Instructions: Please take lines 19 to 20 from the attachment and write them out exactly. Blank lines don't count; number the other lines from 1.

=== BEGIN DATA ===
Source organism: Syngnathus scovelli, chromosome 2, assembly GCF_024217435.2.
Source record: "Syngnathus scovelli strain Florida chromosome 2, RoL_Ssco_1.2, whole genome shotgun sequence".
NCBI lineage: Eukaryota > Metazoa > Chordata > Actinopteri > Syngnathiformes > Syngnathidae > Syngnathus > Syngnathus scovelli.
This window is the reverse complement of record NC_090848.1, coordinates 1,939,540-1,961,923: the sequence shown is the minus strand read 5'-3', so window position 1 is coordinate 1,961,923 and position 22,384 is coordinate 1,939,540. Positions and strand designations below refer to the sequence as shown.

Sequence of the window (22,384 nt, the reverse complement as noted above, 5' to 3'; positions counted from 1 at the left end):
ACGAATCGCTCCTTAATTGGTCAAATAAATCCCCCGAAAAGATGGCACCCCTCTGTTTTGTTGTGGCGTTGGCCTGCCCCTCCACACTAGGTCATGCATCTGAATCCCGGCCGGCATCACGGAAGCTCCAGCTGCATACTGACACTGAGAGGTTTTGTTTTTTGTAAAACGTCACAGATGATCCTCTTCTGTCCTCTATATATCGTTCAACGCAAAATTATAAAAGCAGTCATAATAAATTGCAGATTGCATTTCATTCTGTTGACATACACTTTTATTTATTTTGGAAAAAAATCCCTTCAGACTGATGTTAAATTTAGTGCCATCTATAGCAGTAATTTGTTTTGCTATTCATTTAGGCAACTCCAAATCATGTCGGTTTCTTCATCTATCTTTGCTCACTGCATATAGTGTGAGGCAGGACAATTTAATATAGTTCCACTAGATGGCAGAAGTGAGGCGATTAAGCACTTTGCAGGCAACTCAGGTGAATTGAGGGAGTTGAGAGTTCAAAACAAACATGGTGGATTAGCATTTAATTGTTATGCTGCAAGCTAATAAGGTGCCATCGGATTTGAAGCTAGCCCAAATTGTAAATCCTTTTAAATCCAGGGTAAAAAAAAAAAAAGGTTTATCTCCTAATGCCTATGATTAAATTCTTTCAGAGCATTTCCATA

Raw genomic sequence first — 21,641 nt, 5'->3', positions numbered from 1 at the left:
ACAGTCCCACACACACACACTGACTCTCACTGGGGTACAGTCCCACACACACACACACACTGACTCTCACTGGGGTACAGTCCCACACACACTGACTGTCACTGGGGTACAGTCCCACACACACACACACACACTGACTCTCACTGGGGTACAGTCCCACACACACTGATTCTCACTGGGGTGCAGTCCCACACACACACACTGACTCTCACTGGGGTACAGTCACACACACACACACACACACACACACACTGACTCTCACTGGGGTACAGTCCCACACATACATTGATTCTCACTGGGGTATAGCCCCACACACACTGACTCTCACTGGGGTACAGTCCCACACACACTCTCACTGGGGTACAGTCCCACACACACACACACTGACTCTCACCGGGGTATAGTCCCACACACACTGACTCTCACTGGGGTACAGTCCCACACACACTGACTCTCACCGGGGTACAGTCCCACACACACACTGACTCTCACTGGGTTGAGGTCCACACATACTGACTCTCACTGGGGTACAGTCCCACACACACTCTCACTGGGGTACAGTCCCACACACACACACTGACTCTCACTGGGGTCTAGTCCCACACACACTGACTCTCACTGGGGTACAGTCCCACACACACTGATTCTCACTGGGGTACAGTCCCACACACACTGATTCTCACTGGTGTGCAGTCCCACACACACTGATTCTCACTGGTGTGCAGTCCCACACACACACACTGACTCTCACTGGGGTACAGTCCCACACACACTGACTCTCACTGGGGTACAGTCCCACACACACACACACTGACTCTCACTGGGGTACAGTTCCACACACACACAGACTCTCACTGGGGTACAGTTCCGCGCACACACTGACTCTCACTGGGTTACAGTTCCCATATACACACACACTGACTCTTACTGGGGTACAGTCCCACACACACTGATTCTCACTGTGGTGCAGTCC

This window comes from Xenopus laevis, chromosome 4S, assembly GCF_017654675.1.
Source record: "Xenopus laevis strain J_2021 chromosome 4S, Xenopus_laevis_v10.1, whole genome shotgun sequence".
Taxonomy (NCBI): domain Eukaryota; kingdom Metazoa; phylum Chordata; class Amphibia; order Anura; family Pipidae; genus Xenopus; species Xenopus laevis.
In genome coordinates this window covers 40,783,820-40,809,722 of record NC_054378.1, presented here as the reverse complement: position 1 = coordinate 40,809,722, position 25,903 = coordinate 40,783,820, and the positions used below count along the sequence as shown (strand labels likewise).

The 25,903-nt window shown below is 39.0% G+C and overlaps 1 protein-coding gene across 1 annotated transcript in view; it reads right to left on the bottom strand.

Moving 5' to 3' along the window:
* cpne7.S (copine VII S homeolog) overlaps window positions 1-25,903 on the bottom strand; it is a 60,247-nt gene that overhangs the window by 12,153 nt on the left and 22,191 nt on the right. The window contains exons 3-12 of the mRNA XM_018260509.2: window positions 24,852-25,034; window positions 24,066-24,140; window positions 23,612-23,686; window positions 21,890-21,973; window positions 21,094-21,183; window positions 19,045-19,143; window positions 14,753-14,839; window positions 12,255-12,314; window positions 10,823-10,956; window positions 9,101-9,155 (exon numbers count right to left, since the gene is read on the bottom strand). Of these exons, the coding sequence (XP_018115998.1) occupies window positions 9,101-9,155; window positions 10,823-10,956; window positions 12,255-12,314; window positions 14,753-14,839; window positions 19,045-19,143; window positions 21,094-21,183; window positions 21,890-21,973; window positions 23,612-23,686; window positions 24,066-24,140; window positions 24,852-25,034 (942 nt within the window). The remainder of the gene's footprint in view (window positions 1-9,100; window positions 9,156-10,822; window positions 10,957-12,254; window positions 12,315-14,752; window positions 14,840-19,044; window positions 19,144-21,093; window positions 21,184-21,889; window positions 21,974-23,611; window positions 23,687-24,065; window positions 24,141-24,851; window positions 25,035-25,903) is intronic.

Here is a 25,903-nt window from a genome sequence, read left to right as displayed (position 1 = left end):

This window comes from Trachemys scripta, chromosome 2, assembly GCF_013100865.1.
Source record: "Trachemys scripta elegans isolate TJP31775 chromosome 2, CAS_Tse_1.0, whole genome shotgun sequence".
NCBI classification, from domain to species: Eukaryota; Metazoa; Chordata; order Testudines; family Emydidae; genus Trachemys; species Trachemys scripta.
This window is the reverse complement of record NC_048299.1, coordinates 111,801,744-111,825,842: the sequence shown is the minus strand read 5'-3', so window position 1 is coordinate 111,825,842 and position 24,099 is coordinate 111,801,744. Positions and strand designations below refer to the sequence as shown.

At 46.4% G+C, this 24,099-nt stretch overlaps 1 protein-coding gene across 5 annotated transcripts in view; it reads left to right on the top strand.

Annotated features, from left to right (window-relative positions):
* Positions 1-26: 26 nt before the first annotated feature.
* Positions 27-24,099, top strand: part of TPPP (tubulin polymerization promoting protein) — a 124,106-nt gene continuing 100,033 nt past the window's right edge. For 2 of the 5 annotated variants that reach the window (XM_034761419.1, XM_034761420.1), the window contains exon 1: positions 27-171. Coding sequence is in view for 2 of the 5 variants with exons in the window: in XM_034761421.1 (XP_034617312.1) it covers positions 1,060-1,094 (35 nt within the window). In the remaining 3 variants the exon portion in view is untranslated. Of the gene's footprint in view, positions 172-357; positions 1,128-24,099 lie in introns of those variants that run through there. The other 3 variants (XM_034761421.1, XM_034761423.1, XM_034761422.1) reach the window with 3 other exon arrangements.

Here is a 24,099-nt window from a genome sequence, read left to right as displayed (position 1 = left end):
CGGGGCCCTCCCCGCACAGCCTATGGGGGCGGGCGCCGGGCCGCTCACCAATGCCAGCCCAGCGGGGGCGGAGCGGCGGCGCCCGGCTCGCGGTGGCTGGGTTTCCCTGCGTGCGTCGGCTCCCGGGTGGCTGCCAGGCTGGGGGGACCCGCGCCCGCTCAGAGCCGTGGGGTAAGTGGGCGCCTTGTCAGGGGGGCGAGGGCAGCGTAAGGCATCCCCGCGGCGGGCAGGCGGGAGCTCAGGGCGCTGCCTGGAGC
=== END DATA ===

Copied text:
NCBI classification, from domain to species: Eukaryota; Metazoa; Chordata; order Testudines; family Emydidae; genus Trachemys; species Trachemys scripta.
This window is the reverse complement of record NC_048299.1, coordinates 111,801,744-111,825,842: the sequence shown is the minus strand read 5'-3', so window position 1 is coordinate 111,825,842 and position 24,099 is coordinate 111,801,744. Positions and strand designations below refer to the sequence as shown.